With the decision to make an earlier than expected return home to the UK, we modified our route back from the mallee to take in the Southern Highlands, south of Sydney, in an attempt to secure a few more Australia trip ticks, including hopefully another couple of ‘planet earth’ ticks. We arrived at Barren Grounds national park early, where it had rained over night. No sooner had we turned onto the entrance track when Dan said ‘stop’ – there on the grass in front of the rangers house was our first target, Pilotbird – a species I’d only seen briefly once before. So called because this species has a strong association with Superb Lyrebird and acts as a ‘pilot’ to it’s whereabouts – it looks not unlike a young European Robin. A short distance up the track, a small flock of Gang-Gang Cockatoos was a welcome addition to the list. Then on to the ‘main event’ of the morning, a search for Eastern Bristlebird – a species of very restricted range, on coastal heath, along the coast of New South Wales. Within 50 yards of the car park we’d heard and secured fabulous views of this, often secretive, species – a ‘lifer’ and another towards our trip target of 300. With reasonable views of another heathland species, Beautiful Firetail, we were ‘on a roll’, so decided to go in search of another potential ‘lifer’, Red-whiskered Bulbul – a species introduced in the suburbs of Sydney, back in the 1880’s. A drive around the streets of Port Kembla soon produced the goods and, to round things off, a brief stop at the cliff-top site of Hill 60 Park secured us Australasian Gannet and our final ‘tick’ of the trip, Kelp Gull -taking our overall trip total to over 300, including over 30 Australian ‘lifers’. Not a bad total for a family-oriented holiday and leaving me within striking distance of 500 for my Australia list!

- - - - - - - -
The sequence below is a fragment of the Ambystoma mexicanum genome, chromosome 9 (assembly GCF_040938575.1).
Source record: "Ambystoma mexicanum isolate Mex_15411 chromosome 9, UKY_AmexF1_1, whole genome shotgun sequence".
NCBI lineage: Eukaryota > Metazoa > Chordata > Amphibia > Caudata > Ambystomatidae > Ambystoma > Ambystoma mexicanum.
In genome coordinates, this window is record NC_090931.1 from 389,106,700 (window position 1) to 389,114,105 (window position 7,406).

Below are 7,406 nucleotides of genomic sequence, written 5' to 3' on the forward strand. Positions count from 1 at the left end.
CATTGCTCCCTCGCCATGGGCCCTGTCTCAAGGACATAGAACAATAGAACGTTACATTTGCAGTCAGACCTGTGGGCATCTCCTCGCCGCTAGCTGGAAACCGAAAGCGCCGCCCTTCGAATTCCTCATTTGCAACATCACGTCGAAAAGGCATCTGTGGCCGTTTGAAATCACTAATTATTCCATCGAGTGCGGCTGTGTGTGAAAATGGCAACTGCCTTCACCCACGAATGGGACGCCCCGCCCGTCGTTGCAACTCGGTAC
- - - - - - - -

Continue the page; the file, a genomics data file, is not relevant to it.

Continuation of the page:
Pilotbird – looking not unlike a juvenile European Robin
A welcome addition to the list – Gang-gang Cockatoo
Prime target of the visit to Barren Ground NP, the usually secretive Eastern Bristlebird
Not a great picture but nonetheless a real bonus – Beautiful Firetail
Red-whiskered Bulbul – an introduced species from Asia
And finally, Kelp Gull – last bird of a great morning’s birding, 300th for the trip and a fitting end to five weeks memorable birding in Australia